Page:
These Lovely Gardens Were Available.So I Chose the Shed; It's All Happening in the Potting Shed at Cheeseburn. DAVID WHETSTONE Gets the Lowdown from the North East Young Sculptor of the Year

The Journal (Newcastle, England), May 19, 2018 | Go to article overview

These Lovely Gardens Were Available.So I Chose the Shed; It's All Happening in the Potting Shed at Cheeseburn. DAVID WHETSTONE Gets the Lowdown from the North East Young Sculptor of the Year


Byline: DAVID WHETSTONE

SOMETHING'S stirring in the potting shed and it's likely to be a star attraction as Cheeseburn Sculpture Gardens, Northumberland, open for the first time in 2018. Peter Hanmer, from Alnwick, is the Gillian Dickinson North East Young Sculptor of the Year and his miniature epic, Plato's Lair, is the realisation of his winning proposal. This time last year it was a model and a few explanatory words - on show with other shortlisted proposals at the sculpture park at Cheeseburn Grange, near Stamfordham. The public had to vote for which idea they liked best, dropping a marble into an upturned flower pot, and Peter's got the nod - a result then endorsed by an expert panel.

So it was Peter, currently completing his MA studies in fine art at Newcastle University, who got the PS6,500 grant from the Gillian Dickinson Trust to work up his idea into a fully fledged sculptural attraction.

Last year, if you remember, it was Scurry, Dan Gough's ceramic war of the squirrels which saw hundreds of the creatures, red versus grey, scampering across a Cheeseburn lawn.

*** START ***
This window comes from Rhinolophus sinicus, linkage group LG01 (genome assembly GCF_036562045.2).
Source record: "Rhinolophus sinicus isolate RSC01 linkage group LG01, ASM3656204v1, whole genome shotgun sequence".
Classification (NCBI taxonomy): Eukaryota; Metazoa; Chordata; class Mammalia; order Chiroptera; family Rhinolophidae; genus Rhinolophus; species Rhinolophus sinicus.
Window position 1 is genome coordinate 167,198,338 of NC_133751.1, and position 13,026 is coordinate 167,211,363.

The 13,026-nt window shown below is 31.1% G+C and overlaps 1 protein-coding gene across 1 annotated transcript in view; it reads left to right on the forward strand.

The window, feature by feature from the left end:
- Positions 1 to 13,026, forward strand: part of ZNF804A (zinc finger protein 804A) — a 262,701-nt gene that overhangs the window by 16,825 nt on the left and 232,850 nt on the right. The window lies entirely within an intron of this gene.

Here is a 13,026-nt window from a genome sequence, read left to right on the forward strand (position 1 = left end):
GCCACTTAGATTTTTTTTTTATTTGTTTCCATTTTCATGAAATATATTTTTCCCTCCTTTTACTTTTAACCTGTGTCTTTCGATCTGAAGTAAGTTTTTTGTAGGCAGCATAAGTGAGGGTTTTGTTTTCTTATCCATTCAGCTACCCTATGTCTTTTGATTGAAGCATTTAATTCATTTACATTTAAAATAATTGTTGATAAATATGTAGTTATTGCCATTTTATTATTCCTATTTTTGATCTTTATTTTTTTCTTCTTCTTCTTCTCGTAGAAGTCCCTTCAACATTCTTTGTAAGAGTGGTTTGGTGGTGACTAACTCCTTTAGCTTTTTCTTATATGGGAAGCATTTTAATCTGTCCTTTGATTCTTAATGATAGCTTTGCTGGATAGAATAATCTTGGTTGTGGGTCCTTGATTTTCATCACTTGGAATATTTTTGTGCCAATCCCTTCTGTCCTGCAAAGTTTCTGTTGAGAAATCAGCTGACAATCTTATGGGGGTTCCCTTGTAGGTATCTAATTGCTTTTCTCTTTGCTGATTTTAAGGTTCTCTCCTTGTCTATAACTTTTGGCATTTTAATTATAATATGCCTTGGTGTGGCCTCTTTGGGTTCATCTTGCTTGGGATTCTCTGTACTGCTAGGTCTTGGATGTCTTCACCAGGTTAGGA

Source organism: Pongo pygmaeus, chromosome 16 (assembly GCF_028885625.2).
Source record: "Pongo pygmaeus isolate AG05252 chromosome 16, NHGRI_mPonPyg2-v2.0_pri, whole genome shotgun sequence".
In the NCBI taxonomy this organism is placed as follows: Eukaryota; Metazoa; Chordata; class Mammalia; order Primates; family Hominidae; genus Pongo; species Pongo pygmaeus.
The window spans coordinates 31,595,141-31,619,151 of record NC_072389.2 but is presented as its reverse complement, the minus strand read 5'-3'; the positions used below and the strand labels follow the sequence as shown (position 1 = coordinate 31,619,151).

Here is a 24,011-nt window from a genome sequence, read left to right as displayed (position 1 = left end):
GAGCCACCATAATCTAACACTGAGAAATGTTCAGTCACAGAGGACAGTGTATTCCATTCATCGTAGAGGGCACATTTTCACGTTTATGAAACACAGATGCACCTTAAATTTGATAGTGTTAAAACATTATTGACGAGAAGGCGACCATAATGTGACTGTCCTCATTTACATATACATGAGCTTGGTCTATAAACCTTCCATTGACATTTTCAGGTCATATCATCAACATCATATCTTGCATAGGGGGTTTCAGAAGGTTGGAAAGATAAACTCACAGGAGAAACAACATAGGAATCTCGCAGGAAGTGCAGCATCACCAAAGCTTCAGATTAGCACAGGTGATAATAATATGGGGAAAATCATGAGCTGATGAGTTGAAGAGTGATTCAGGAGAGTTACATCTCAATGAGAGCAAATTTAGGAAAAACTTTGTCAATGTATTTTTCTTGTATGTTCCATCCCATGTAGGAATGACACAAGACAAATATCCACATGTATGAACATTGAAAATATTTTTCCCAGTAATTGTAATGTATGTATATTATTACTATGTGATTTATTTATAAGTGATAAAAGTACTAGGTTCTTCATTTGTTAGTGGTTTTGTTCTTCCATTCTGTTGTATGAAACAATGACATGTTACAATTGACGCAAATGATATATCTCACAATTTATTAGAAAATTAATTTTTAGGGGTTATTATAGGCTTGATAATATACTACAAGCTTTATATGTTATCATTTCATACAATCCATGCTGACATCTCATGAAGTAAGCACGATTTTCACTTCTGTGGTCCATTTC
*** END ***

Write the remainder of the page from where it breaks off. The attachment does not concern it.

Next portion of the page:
You could hardly miss that. This time, though, people will have to venture into the atmospheric darkness of the potting shed to appreciate the work of his successor. "When I initially came to Cheeseburn and had a look round I saw these beautiful gardens and then I saw this dark potting shed," said Peter.

"I thought: that's the place for me.

"One of the first things I thought about when I walked in was that famous story of the prisoners in the cave.

"They're chained and their reality is the shadows flickering on the wall in front of them.

"They can't see the puppets behind them or the fire throwing their shadows on the wall."

This is the story from book seven of Plato's Republic, the Greek philosopher's influential and much studied work about justice and the ideal state.

It was published in about 350BC and purports to be an account of the thinking of Plato's predecessor, Socrates, one of the founders of western philosophy.

In this part of Republic he was exploring the idea that the prisoners Turn to Page 54 From Page 53 in the cave know only one reality - even though it's made of puppets and shadows and patently isn't real at all.

When one prisoner escapes to the outside world, at first he is blinded by the light and wants to flee back inside.

In Peter's potting shed it's all happening as a cast of miniature figures act out a Lilliputian version of the cave allegory.

Peter started work on his installation last September, drawing plans and gathering the material.

He had the basis of a set, the potting shed with its stacks of pots of various sizes and its wooden benches.

His figures, 30 or 40 of them, came from eBay or car boot sales. "There are quite a few David Tennants in there," he said. That's David Tennant as Doctor Who.

Peter altered his figures to become the cast of Plato's Lair. In his three dimensional telling of the tale they seem to be either not quite human or in tribal masks.

"They have these beaks growing out from their heads. I wanted to show them as being a bit closer to animals than we think we are. …

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These Lovely Gardens Were Available.So I Chose the Shed; It's All Happening in the Potting Shed at Cheeseburn. DAVID WHETSTONE Gets the Lowdown from the North East Young Sculptor of the Year
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